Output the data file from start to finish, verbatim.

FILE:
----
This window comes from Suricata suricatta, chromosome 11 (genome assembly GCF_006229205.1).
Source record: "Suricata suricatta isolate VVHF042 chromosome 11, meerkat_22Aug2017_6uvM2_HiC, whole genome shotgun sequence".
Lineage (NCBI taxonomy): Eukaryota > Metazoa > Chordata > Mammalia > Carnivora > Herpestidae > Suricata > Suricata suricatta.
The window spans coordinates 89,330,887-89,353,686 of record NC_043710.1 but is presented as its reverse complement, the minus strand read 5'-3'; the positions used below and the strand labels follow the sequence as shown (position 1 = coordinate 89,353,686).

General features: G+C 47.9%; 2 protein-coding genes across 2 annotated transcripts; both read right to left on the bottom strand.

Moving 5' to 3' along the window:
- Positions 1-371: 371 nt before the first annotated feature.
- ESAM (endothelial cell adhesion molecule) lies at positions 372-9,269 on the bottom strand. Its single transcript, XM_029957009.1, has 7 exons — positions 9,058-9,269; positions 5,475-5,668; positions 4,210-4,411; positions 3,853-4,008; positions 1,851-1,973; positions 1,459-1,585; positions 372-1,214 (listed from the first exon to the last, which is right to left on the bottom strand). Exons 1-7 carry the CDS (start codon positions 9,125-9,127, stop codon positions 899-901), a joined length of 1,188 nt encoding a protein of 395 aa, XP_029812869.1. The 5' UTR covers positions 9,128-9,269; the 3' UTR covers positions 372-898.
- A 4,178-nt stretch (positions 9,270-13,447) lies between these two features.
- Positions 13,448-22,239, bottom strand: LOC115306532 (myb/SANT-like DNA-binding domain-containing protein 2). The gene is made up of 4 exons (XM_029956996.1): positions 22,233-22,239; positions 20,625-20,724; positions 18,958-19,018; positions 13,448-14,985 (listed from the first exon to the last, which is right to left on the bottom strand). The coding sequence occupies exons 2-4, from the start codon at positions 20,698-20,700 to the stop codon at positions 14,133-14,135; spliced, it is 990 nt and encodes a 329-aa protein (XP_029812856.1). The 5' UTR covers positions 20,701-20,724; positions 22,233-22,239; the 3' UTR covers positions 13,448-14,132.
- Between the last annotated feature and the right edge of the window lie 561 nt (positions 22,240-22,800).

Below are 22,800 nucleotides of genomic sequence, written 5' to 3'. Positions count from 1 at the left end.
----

This window comes from Suricata suricatta, chromosome 11 (genome assembly GCF_006229205.1).
Source record: "Suricata suricatta isolate VVHF042 chromosome 11, meerkat_22Aug2017_6uvM2_HiC, whole genome shotgun sequence".
Lineage (NCBI taxonomy): Eukaryota > Metazoa > Chordata > Mammalia > Carnivora > Herpestidae > Suricata > Suricata suricatta.
The window spans coordinates 89,330,887-89,353,686 of record NC_043710.1 but is presented as its reverse complement, the minus strand read 5'-3'; the positions used below and the strand labels follow the sequence as shown (position 1 = coordinate 89,353,686).

General features: G+C 47.9%; 2 protein-coding genes across 2 annotated transcripts; both read right to left on the bottom strand.

Moving 5' to 3' along the window:
- Positions 1-371: 371 nt before the first annotated feature.
- ESAM (endothelial cell adhesion molecule) lies at positions 372-9,269 on the bottom strand. Its single transcript, XM_029957009.1, has 7 exons — positions 9,058-9,269; positions 5,475-5,668; positions 4,210-4,411; positions 3,853-4,008; positions 1,851-1,973; positions 1,459-1,585; positions 372-1,214 (listed from the first exon to the last, which is right to left on the bottom strand). Exons 1-7 carry the CDS (start codon positions 9,125-9,127, stop codon positions 899-901), a joined length of 1,188 nt encoding a protein of 395 aa, XP_029812869.1. The 5' UTR covers positions 9,128-9,269; the 3' UTR covers positions 372-898.
- A 4,178-nt stretch (positions 9,270-13,447) lies between these two features.
- Positions 13,448-22,239, bottom strand: LOC115306532 (myb/SANT-like DNA-binding domain-containing protein 2). The gene is made up of 4 exons (XM_029956996.1): positions 22,233-22,239; positions 20,625-20,724; positions 18,958-19,018; positions 13,448-14,985 (listed from the first exon to the last, which is right to left on the bottom strand). The coding sequence occupies exons 2-4, from the start codon at positions 20,698-20,700 to the stop codon at positions 14,133-14,135; spliced, it is 990 nt and encodes a 329-aa protein (XP_029812856.1). The 5' UTR covers positions 20,701-20,724; positions 22,233-22,239; the 3' UTR covers positions 13,448-14,132.
- Between the last annotated feature and the right edge of the window lie 561 nt (positions 22,240-22,800).

Below are 22,800 nucleotides of genomic sequence, written 5' to 3'. Positions count from 1 at the left end.